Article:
A spaceborne lidar instrument that fired more laser pulses than any previous orbiting instrument has ended its operations on the International Space Station, after a successful 33-month mission to measure clouds and tiny atmospheric particles that play key roles in Earth’s climate and weather.
During its mission, NASA’s Cloud-Aerosol Transport System (CATS) lidar provided measurements of the vertical structure of clouds and aerosols, including volcanic eruptions, man-made pollution in China and India, smoke from wildfires in North America and dust storms in the Middle East. The CATS data products are freely available to the science community and have already been cited in numerous research studies as well as at national and international scientific conferences.
The CATS measurements enabled more accurate aerosol modeling and forecasting and improved tracking and forecasting of volcanic plumes and associated costly aviation hazards. It also advanced our understanding of aerosol proximity to clouds, which is critically important to predicting the effects of cloud-aerosol interaction on the Earth’s climate system.
CATS was funded by the International Space Station Program to advance the use of the orbiting laboratory as a platform for Earth science research. CATS helped pave the way for future low-cost missions to the station and advanced laser technology designed to measure clouds and aerosols.
“The CATS project was a spectacular opportunity to provide first-of-its-kind science from the space station. CATS was an amazing combination of enterprising science pathfinder, technology demonstration and programmatic forcing function,” said Matt McGill, CATS principal investigator at NASA’s Goddard Space Flight Center, Greenbelt, Maryland. “The CATS payload operated for more than 200 billion laser pulses – an unprecedented achievement for a spaceborne lidar.”
Launched on Jan. 10, 2015, CATS was designed to operate at least six months, but lasted five times its life expectancy. On Oct. 30, 2017, the onboard power and data system stopped working and could not be resuscitated.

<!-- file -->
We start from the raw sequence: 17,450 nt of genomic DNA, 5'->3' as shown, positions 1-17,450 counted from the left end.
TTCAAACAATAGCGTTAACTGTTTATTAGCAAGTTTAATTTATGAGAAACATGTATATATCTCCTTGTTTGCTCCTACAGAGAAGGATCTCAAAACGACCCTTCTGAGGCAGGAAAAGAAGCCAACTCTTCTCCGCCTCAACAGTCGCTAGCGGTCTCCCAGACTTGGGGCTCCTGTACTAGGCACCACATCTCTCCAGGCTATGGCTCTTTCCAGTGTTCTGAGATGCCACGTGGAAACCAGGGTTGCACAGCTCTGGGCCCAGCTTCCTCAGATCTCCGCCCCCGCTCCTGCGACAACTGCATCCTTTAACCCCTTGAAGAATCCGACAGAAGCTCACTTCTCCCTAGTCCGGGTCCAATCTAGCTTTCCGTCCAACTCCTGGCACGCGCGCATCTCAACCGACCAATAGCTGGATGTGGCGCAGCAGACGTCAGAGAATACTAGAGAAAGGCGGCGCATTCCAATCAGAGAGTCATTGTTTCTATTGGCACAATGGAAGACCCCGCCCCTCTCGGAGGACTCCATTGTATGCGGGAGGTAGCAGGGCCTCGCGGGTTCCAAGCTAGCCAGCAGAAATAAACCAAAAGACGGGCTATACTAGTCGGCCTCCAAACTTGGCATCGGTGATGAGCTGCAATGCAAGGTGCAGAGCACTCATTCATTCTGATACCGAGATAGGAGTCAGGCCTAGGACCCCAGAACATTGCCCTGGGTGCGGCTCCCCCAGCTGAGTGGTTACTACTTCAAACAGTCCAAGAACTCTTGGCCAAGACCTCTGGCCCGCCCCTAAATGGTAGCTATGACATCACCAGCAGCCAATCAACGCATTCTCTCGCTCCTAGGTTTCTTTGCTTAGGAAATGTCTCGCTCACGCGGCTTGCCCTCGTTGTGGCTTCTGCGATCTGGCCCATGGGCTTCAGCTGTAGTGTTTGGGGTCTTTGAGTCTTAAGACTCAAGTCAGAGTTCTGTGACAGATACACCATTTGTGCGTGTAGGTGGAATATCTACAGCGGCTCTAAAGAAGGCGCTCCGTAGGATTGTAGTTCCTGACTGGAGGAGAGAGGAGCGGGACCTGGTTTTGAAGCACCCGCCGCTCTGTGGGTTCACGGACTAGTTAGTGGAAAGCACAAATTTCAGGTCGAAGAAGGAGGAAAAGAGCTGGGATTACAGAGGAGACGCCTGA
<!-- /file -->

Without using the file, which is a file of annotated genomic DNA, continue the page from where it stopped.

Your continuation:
The station orbit was valuable for gathering a diverse and important set of cloud and aerosol observations. The CATS instrument was able to observe the same locations at different times of day, allowing scientists to study day-to-night changes in cloud and aerosol effects from space. The instrument was also the first space-based lidar to provide cloud and aerosol data to users in near real time – less than six hours – allowing for more accurate computer models and forecasting of dust storms, fires and volcanic eruptions.
The project was also unique because of its rapid construction, small budget and placement on the space station. Unlike larger missions, the experiment had a small team, limited budget and shorter timeline – only two years – to be built for the station. The mission helped refine and streamline the process for putting future NASA payloads on the station.
Although ending, CATS will be remembered for its many notable and pioneering accomplishments in technology and science:
- first high repetition-rate, photon-counting lidar in space
- first NASA-developed payload for the Japanese Experiment Module – Exposed Facility (JEM-EF) on the space station
- first space-based lidar to provide data products in near real time, with latency of less than six hours, to enable more accurate aerosol modeling and forecasting
- improved tracking and forecasting of volcanic plumes, which are well-known and costly aviation hazards
- improved our understanding of aerosol proximity to clouds, which is critically important to predicting the effects of cloud-aerosol interaction on the Earth’s climate system
“CATS provided the opportunity to utilize a small team and streamlined process to highlight that it is possible to build and deliver a low-cost instrument that still provides critical, cutting-edge science measurements,” said McGill.
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